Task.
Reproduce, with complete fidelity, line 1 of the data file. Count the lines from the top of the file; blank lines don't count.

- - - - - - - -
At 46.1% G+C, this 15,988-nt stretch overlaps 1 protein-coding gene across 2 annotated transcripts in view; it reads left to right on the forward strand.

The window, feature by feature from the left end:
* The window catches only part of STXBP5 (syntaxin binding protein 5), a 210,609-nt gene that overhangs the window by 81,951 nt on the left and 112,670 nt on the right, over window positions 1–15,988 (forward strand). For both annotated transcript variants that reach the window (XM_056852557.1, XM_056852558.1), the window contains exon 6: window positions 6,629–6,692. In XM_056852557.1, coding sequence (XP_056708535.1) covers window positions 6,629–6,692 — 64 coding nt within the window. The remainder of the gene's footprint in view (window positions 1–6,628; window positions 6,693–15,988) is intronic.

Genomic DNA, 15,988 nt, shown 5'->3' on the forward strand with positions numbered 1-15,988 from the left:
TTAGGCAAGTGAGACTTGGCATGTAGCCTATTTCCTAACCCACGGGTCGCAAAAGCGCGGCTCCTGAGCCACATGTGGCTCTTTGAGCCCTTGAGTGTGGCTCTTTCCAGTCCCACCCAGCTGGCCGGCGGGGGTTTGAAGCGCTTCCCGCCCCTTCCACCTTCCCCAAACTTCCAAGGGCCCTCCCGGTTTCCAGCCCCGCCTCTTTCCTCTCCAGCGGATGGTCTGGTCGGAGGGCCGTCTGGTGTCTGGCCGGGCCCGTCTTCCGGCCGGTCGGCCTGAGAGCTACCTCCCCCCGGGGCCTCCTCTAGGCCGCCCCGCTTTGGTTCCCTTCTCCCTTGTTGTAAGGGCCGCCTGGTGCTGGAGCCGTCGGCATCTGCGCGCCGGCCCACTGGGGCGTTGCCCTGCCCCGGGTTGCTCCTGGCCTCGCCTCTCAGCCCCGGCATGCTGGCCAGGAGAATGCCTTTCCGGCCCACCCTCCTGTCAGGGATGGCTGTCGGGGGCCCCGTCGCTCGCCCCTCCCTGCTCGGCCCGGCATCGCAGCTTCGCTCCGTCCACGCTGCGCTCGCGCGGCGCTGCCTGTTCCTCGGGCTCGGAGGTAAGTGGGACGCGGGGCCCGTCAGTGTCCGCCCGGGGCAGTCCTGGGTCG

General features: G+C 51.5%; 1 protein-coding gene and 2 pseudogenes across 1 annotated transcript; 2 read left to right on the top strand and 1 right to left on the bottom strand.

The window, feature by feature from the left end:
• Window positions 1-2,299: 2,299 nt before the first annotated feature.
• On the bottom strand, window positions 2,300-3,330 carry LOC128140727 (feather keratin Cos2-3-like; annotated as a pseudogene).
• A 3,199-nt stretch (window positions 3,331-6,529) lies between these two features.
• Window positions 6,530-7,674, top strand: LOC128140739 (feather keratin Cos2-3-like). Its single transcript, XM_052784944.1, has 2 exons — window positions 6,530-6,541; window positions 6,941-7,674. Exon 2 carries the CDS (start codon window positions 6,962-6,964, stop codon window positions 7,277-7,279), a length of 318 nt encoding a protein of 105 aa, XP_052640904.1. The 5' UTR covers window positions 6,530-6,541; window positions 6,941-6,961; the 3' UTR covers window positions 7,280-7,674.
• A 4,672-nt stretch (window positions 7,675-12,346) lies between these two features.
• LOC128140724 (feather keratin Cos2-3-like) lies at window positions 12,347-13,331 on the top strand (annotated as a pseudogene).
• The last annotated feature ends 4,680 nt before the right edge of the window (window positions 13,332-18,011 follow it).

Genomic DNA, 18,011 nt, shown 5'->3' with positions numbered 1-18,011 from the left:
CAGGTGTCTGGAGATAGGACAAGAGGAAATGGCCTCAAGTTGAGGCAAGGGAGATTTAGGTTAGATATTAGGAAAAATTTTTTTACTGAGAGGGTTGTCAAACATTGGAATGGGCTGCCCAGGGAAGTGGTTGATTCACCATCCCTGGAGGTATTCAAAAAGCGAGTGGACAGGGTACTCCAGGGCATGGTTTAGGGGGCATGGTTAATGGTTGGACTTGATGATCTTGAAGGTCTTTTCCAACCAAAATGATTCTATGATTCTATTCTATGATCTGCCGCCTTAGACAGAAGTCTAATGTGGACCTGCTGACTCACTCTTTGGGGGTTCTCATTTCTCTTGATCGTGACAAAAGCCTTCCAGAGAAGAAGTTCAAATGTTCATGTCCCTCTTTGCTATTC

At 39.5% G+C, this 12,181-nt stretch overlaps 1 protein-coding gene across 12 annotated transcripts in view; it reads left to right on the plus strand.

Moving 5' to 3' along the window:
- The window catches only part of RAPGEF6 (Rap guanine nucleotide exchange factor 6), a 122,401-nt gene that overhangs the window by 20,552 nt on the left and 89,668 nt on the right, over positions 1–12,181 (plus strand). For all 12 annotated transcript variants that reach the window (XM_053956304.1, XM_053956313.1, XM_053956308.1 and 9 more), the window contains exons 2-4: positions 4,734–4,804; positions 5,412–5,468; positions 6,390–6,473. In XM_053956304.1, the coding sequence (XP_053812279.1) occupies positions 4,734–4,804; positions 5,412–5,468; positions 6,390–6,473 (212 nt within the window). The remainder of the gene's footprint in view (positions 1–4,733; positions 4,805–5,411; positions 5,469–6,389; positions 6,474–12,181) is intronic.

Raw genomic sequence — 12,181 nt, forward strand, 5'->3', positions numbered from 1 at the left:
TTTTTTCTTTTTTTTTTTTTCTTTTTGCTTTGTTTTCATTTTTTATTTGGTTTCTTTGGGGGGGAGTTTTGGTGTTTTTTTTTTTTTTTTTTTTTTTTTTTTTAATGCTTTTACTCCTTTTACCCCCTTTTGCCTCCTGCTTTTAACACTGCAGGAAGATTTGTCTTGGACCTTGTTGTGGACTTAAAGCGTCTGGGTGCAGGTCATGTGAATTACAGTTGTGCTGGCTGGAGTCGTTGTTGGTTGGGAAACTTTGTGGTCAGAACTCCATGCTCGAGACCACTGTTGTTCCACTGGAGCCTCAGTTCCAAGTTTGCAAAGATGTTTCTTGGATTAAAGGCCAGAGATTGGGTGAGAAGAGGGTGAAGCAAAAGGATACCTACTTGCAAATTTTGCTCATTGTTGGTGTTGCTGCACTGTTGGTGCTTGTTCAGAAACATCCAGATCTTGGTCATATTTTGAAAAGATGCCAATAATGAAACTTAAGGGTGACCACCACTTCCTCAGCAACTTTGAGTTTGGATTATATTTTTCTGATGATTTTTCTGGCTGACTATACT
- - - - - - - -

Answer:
At 46.1% G+C, this 15,988-nt stretch overlaps 1 protein-coding gene across 2 annotated transcripts in view; it reads left to right on the forward strand.